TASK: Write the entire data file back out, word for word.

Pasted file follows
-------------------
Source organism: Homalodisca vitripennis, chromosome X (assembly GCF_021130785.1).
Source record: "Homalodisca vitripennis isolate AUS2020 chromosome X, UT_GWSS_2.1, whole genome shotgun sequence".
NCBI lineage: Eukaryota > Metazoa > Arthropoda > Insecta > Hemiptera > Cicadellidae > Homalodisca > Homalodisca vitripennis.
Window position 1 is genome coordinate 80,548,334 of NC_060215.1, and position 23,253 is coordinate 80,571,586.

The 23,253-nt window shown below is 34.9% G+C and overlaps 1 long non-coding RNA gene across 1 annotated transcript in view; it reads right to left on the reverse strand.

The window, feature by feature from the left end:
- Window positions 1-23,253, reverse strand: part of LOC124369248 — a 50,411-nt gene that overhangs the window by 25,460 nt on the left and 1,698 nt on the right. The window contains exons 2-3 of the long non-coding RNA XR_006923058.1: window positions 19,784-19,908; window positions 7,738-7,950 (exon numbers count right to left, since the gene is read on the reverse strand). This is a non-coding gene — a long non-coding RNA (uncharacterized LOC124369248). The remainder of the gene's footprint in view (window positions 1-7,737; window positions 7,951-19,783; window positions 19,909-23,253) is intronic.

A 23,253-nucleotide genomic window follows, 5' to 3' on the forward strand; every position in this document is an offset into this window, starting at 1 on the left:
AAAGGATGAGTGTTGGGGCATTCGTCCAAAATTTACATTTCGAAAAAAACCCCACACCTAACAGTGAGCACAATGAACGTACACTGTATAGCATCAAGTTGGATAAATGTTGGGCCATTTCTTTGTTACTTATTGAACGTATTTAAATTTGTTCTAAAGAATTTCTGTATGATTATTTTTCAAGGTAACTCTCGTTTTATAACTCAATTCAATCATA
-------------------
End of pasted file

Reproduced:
Source organism: Homalodisca vitripennis, chromosome X (assembly GCF_021130785.1).
Source record: "Homalodisca vitripennis isolate AUS2020 chromosome X, UT_GWSS_2.1, whole genome shotgun sequence".
NCBI lineage: Eukaryota > Metazoa > Arthropoda > Insecta > Hemiptera > Cicadellidae > Homalodisca > Homalodisca vitripennis.
Window position 1 is genome coordinate 80,548,334 of NC_060215.1, and position 23,253 is coordinate 80,571,586.

The 23,253-nt window shown below is 34.9% G+C and overlaps 1 long non-coding RNA gene across 1 annotated transcript in view; it reads right to left on the reverse strand.

The window, feature by feature from the left end:
- Window positions 1-23,253, reverse strand: part of LOC124369248 — a 50,411-nt gene that overhangs the window by 25,460 nt on the left and 1,698 nt on the right. The window contains exons 2-3 of the long non-coding RNA XR_006923058.1: window positions 19,784-19,908; window positions 7,738-7,950 (exon numbers count right to left, since the gene is read on the reverse strand). This is a non-coding gene — a long non-coding RNA (uncharacterized LOC124369248). The remainder of the gene's footprint in view (window positions 1-7,737; window positions 7,951-19,783; window positions 19,909-23,253) is intronic.

A 23,253-nucleotide genomic window follows, 5' to 3' on the forward strand; every position in this document is an offset into this window, starting at 1 on the left:
AAAGGATGAGTGTTGGGGCATTCGTCCAAAATTTACATTTCGAAAAAAACCCCACACCTAACAGTGAGCACAATGAACGTACACTGTATAGCATCAAGTTGGATAAATGTTGGGCCATTTCTTTGTTACTTATTGAACGTATTTAAATTTGTTCTAAAGAATTTCTGTATGATTATTTTTCAAGGTAACTCTCGTTTTATAACTCAATTCAATCATA